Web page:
Skylab: America’s First Space Station
Skylab isn’t necessarily the first thing people think of when the subject of NASA and America’s space effort comes up. The Mercury Project, the Apollo moon missions, the Space Shuttle and the International Space Station are more likely to be mentioned. However, Skylab was America’s first space station, an underdog built from spare parts left over from the Apollo project that went on to set endurance records and make valuable contributions to solar and life sciences.
On The Drawing Board
Space stations were not a new concept. Science fiction writers often included them in their stories and real proposals dated back to at least 1923, when rocket pioneer Hermann Oberth wrote The Rocket into Interplanetary Space. Rocket engineer Doctor Wernher von Braun, the man who had led the Huntsville team behind the Atlas and Saturn rockets for America’s early space program, popularized the idea when he helped Disney create a series on ideas for space exploration. This series included one early plan for going to the moon, in which the space station could be used as a refueling station. He also made sketches of a proposed “wheel” that could hold up to 80 crewmen and be used for scientific experiments.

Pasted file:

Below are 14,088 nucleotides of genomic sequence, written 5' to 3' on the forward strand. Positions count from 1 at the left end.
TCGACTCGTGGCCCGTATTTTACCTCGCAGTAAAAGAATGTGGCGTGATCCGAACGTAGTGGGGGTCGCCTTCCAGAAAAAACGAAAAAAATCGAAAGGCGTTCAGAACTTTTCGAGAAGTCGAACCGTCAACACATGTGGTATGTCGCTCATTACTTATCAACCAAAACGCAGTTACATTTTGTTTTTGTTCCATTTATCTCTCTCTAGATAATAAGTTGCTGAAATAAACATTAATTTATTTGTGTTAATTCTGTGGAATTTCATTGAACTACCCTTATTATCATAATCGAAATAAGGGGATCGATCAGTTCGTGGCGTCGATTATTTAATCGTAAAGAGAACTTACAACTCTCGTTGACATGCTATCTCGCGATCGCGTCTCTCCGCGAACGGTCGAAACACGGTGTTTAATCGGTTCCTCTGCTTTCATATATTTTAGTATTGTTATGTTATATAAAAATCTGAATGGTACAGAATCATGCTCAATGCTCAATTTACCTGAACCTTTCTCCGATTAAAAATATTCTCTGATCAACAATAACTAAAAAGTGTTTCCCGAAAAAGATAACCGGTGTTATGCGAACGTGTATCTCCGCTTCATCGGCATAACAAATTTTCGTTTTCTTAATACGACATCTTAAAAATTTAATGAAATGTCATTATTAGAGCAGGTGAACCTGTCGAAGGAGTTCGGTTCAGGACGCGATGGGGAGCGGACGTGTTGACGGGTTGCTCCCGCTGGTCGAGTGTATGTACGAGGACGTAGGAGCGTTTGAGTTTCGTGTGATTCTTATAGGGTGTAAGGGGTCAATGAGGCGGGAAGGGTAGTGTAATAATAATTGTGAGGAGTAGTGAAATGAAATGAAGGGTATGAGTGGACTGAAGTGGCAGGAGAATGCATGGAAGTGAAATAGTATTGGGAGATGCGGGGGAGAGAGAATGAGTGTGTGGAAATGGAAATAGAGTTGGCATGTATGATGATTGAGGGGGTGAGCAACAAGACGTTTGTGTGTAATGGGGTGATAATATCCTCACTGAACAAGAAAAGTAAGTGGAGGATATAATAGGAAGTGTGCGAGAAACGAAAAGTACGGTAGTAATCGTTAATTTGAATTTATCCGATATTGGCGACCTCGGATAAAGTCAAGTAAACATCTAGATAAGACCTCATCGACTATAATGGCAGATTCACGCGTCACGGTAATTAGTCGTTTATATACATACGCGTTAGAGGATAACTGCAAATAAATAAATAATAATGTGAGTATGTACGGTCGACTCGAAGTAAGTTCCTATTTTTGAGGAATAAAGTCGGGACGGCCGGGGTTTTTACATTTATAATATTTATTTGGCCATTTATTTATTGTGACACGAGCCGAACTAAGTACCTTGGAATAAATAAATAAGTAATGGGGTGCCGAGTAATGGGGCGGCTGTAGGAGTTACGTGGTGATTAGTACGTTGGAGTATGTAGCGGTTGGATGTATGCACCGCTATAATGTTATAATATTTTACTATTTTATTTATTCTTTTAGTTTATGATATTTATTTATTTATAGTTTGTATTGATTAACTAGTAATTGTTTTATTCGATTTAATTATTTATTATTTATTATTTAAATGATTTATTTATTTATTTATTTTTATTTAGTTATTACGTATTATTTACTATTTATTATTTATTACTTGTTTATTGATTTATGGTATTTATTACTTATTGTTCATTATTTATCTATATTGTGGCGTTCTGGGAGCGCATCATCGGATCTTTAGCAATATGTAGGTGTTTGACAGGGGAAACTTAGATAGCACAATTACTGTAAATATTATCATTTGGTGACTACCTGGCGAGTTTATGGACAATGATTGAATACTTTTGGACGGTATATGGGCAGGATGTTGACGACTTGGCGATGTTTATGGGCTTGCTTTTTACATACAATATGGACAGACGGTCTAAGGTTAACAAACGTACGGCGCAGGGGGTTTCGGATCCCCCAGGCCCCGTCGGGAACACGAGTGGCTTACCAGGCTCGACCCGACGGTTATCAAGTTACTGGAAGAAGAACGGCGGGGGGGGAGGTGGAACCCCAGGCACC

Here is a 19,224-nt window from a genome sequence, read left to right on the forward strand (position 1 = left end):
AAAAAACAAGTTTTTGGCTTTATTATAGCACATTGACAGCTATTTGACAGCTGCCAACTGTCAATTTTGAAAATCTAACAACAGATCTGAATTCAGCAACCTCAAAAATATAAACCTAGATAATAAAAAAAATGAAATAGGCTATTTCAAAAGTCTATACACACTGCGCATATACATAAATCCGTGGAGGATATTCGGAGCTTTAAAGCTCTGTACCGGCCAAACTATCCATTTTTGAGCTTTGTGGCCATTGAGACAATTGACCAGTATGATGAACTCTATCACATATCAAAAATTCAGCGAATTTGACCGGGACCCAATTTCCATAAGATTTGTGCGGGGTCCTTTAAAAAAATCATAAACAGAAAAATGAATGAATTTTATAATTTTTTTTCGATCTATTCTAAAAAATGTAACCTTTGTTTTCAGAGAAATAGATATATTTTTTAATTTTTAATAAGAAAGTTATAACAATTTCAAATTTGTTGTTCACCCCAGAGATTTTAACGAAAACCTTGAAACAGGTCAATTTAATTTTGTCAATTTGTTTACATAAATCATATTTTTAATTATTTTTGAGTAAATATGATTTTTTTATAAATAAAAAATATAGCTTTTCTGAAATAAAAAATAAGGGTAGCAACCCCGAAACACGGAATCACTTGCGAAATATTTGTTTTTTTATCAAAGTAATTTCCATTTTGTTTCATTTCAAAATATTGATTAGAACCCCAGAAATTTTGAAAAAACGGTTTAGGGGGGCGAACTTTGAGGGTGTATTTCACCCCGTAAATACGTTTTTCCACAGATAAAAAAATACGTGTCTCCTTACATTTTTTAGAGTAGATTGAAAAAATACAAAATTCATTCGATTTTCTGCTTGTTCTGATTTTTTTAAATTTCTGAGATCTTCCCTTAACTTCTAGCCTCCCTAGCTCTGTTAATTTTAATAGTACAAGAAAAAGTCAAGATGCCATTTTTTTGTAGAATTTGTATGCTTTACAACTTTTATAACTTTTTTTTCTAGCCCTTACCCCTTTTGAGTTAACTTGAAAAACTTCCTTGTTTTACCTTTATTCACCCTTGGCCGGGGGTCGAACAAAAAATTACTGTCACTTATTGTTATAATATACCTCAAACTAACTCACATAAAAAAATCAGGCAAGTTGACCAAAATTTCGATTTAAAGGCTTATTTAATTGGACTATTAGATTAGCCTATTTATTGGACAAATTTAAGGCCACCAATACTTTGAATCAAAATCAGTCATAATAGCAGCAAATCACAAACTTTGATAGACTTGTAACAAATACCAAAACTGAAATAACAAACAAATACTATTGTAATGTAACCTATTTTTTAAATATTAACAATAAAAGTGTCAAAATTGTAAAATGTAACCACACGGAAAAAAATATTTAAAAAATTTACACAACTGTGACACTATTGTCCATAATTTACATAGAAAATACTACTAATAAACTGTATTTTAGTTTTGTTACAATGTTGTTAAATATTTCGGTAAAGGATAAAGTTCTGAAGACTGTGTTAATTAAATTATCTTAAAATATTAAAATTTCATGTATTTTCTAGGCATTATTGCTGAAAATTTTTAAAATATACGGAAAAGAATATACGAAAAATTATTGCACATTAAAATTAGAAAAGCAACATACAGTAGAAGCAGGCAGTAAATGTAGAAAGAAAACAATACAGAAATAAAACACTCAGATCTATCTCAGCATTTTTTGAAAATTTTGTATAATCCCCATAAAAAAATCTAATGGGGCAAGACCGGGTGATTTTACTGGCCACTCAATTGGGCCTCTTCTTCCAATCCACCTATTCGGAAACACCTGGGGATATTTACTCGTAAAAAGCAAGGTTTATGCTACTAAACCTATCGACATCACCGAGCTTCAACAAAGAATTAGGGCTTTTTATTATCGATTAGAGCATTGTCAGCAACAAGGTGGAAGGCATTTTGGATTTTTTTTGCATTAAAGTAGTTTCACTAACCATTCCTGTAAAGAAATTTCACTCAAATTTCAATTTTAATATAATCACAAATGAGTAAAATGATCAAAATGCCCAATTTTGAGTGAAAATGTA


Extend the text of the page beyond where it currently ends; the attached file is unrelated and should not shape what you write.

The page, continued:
The refueling station never materialized due to real world events that included Congress slashing NASA’s budget. In the interests of saving time, the infrastructure which would have been needed was never built. Instead, NASA officials decided to use Lunar-Orbit Rendezvous rather than the Earth Orbit Rendezvous that Doctor von Braun favored. While it certainly had its effect on NASA’s long term efforts, it also met the short-term goal of reaching the Moon by the end of the 1960s.
Initially, the space station that became Skylab would have been part of something much larger. A space station known as Project Olympus was on the drawing board. Project Olympus would have held up to 24 crew members and remained in orbit up to five years. The Apollo Applications Program was meant to make use of existing Apollo technology for long-term scientific missions and preparation for a possible Martian mission. Both were whittled away due to budget cuts and the fact that the space station was very low priority at the time.
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